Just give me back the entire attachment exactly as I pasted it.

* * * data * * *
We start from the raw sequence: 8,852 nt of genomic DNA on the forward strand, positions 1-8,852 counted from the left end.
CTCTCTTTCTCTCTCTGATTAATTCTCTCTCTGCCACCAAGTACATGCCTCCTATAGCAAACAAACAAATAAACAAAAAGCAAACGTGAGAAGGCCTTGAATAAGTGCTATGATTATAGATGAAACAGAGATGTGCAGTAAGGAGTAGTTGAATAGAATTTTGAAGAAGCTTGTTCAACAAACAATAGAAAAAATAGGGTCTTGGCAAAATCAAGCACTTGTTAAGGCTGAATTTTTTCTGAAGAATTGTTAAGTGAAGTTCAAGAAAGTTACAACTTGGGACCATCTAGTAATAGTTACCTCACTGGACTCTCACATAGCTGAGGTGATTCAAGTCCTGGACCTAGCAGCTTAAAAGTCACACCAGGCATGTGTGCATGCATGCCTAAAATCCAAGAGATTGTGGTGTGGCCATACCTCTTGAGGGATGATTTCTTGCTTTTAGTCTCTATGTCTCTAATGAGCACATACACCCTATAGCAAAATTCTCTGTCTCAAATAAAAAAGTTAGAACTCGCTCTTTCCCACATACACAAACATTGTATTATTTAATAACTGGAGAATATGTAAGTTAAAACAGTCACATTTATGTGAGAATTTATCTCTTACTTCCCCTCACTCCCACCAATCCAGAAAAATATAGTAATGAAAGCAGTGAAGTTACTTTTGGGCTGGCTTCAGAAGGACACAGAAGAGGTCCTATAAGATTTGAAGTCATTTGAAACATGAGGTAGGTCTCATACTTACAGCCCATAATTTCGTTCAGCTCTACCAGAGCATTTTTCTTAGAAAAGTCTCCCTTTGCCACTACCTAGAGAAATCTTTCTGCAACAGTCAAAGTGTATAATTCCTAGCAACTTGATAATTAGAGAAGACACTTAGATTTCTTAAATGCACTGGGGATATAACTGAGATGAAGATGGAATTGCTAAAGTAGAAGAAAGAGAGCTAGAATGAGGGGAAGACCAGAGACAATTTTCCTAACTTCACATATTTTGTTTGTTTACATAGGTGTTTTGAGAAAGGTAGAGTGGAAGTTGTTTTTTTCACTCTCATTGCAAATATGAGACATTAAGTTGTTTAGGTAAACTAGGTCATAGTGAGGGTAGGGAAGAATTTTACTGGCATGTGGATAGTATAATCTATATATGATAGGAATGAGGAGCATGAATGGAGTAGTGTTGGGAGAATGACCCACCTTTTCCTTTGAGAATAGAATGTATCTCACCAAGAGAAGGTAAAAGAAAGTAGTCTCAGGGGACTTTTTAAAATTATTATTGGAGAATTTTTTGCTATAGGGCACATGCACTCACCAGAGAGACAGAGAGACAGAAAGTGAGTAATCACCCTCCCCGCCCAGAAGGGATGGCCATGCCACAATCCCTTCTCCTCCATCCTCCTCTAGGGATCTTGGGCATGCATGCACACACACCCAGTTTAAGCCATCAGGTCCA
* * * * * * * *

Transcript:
We start from the raw sequence: 8,852 nt of genomic DNA on the forward strand, positions 1-8,852 counted from the left end.
CTCTCTTTCTCTCTCTGATTAATTCTCTCTCTGCCACCAAGTACATGCCTCCTATAGCAAACAAACAAATAAACAAAAAGCAAACGTGAGAAGGCCTTGAATAAGTGCTATGATTATAGATGAAACAGAGATGTGCAGTAAGGAGTAGTTGAATAGAATTTTGAAGAAGCTTGTTCAACAAACAATAGAAAAAATAGGGTCTTGGCAAAATCAAGCACTTGTTAAGGCTGAATTTTTTCTGAAGAATTGTTAAGTGAAGTTCAAGAAAGTTACAACTTGGGACCATCTAGTAATAGTTACCTCACTGGACTCTCACATAGCTGAGGTGATTCAAGTCCTGGACCTAGCAGCTTAAAAGTCACACCAGGCATGTGTGCATGCATGCCTAAAATCCAAGAGATTGTGGTGTGGCCATACCTCTTGAGGGATGATTTCTTGCTTTTAGTCTCTATGTCTCTAATGAGCACATACACCCTATAGCAAAATTCTCTGTCTCAAATAAAAAAGTTAGAACTCGCTCTTTCCCACATACACAAACATTGTATTATTTAATAACTGGAGAATATGTAAGTTAAAACAGTCACATTTATGTGAGAATTTATCTCTTACTTCCCCTCACTCCCACCAATCCAGAAAAATATAGTAATGAAAGCAGTGAAGTTACTTTTGGGCTGGCTTCAGAAGGACACAGAAGAGGTCCTATAAGATTTGAAGTCATTTGAAACATGAGGTAGGTCTCATACTTACAGCCCATAATTTCGTTCAGCTCTACCAGAGCATTTTTCTTAGAAAAGTCTCCCTTTGCCACTACCTAGAGAAATCTTTCTGCAACAGTCAAAGTGTATAATTCCTAGCAACTTGATAATTAGAGAAGACACTTAGATTTCTTAAATGCACTGGGGATATAACTGAGATGAAGATGGAATTGCTAAAGTAGAAGAAAGAGAGCTAGAATGAGGGGAAGACCAGAGACAATTTTCCTAACTTCACATATTTTGTTTGTTTACATAGGTGTTTTGAGAAAGGTAGAGTGGAAGTTGTTTTTTTCACTCTCATTGCAAATATGAGACATTAAGTTGTTTAGGTAAACTAGGTCATAGTGAGGGTAGGGAAGAATTTTACTGGCATGTGGATAGTATAATCTATATATGATAGGAATGAGGAGCATGAATGGAGTAGTGTTGGGAGAATGACCCACCTTTTCCTTTGAGAATAGAATGTATCTCACCAAGAGAAGGTAAAAGAAAGTAGTCTCAGGGGACTTTTTAAAATTATTATTGGAGAATTTTTTGCTATAGGGCACATGCACTCACCAGAGAGACAGAGAGACAGAAAGTGAGTAATCACCCTCCCCGCCCAGAAGGGATGGCCATGCCACAATCCCTTCTCCTCCATCCTCCTCTAGGGATCTTGGGCATGCATGCACACACACCCAGTTTAAGCCATCAGGTCCA